Mike Barkley wrote:Lye soap with lard and no borax.
No need to buy lye. It can be made from wood ashes.
Nicole Alderman wrote:I'm having a local soap maker make me some laundry soap bars with lemon oil added to it. Lemon oil cuts grease, even grease from petroleum products.
Tereza Okava wrote:Jen I think your hypothesis is right. I make a simple cold process soap (5l oil/lard, 1l liquid lye, 1l water-- probably the romper-room equivalent of soapmaking recipes, but it`s my mother in law's recipe and i'm sticking with it) and that stuff cuts grease like no tomorrow. For a while we had no hot water in the kitchen and if you use that soap it didn`t matter, it got rid of the grease anyway. I make it in big tubs (repurposed ice cream containers) and we keep a container by the sink to use washing dishes. It`s fabulous stuff.
(yes, i know, liquid lye. I could make soap with ashes, but i need to pick my battles. when i retire and have more time on my hands i`ll look at more homegrown solutions)
The limonene concentration reached a maximum level of 79.4% when the fruit was in the intermediate maturation stage characterized by greenish‐yellow coloration.
Beth Wilder wrote:Thanks, Jen! I definitely want to try something like this. You said you did have hot water to use with it this time, right?
We don't usually have hot water. C. Letellier pointed out that lye takes a long time to work on grease without very hot water. Perhaps in that case limonene would work better/faster?
We haven't made soap yet but always have a good amount of ashes and a lye bucket going (which sometimes gets used very diluted for things like laundry but was originally intended as part of a battery experiment, I believe), so we've been brainstorming ways to do so. We don't keep livestock, so the main area of brainstorming is fats, always scarce in the desert: Buffalo gourd seed oil? Javelina fat?
Has anyone tried what craig howard suggests, adding ashes or lye directly to a greasy dish? I think this was sometimes done traditionally with ash water and tallow. You'd probably still need to add hot water, huh? But I'm thinking of the method of cleaning raw fleece that involves stale urine (alkaline) interacting with the lanolin of the wool "in the grease." If boiling water were applied to this, it would probably felt the fleece, so I think it would usually be done with cold water and more time, right?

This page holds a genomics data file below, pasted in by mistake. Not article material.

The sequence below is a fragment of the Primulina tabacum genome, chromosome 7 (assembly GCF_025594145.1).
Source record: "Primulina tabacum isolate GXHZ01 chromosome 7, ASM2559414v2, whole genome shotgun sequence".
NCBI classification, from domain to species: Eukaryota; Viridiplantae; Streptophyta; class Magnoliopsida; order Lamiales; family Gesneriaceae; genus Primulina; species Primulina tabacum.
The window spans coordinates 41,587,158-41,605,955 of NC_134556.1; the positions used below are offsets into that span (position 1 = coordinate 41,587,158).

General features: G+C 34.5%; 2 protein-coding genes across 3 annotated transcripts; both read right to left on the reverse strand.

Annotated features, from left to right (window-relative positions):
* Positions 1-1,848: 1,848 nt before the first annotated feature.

For now, I have a decent amount of both dish detergent and laundry liquid that seem to cut grease even in cold water -- Azure Market Dish Soap and Biokleen Cold Water Laundry Liquid -- but when we run out, I may do some experimentation... Watch out, world! ;)
I really enjoy reading of all your experiments, especially since it's so hot here right now that I can neither work outside nor focus enough to get any paying work done. Thank you!
Beth Wilder wrote:You're so right, and I forgot to think about that. We're also not "conventional," and our greywater goes to buried driplines in one of our gardens. I check for "safe for septic" on products I buy, but it gets more complex as we make more things ourselves. You don't think the extra alkalinity of your boosted-lye soap would do anything similar (to ashes killing fruit trees), do you? Our soil is already extremely alkaline, so while I use baking soda for cleaning elsewhere in the house, I try to avoid putting it down the drain unless we really need a boost of bubbles and it's thereby neutralized by vinegar. We also try to let the sun do a lot of our dish-cleaning for us, letting things dry and get UV-cleaned outside until any residue can be easily scraped off into the compost and then brought back in for a quick soap and rinse. That doesn't work for lard jars, though!